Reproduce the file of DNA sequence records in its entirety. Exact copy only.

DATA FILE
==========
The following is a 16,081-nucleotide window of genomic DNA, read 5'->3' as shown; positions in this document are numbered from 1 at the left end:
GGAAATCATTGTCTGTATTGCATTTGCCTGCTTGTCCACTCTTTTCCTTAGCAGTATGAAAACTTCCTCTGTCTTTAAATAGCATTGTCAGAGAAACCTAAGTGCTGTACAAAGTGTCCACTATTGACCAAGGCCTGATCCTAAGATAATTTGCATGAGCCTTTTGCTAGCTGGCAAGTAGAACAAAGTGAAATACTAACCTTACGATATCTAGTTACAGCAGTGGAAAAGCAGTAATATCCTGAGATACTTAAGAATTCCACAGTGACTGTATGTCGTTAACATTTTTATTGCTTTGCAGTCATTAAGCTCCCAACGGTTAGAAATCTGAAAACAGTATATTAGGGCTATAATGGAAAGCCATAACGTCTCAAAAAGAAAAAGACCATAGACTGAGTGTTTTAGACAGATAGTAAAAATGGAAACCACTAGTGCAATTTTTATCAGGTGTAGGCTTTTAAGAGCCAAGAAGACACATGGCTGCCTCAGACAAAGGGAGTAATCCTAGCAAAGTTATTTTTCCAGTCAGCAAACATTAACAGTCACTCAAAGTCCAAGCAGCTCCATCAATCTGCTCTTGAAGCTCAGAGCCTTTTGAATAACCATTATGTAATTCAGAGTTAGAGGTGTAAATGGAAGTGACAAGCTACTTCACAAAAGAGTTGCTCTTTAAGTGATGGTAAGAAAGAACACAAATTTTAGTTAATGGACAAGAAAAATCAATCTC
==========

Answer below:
The following is a 16,081-nucleotide window of genomic DNA, read 5'->3' as shown; positions in this document are numbered from 1 at the left end:
GGAAATCATTGTCTGTATTGCATTTGCCTGCTTGTCCACTCTTTTCCTTAGCAGTATGAAAACTTCCTCTGTCTTTAAATAGCATTGTCAGAGAAACCTAAGTGCTGTACAAAGTGTCCACTATTGACCAAGGCCTGATCCTAAGATAATTTGCATGAGCCTTTTGCTAGCTGGCAAGTAGAACAAAGTGAAATACTAACCTTACGATATCTAGTTACAGCAGTGGAAAAGCAGTAATATCCTGAGATACTTAAGAATTCCACAGTGACTGTATGTCGTTAACATTTTTATTGCTTTGCAGTCATTAAGCTCCCAACGGTTAGAAATCTGAAAACAGTATATTAGGGCTATAATGGAAAGCCATAACGTCTCAAAAAGAAAAAGACCATAGACTGAGTGTTTTAGACAGATAGTAAAAATGGAAACCACTAGTGCAATTTTTATCAGGTGTAGGCTTTTAAGAGCCAAGAAGACACATGGCTGCCTCAGACAAAGGGAGTAATCCTAGCAAAGTTATTTTTCCAGTCAGCAAACATTAACAGTCACTCAAAGTCCAAGCAGCTCCATCAATCTGCTCTTGAAGCTCAGAGCCTTTTGAATAACCATTATGTAATTCAGAGTTAGAGGTGTAAATGGAAGTGACAAGCTACTTCACAAAAGAGTTGCTCTTTAAGTGATGGTAAGAAAGAACACAAATTTTAGTTAATGGACAAGAAAAATCAATCTC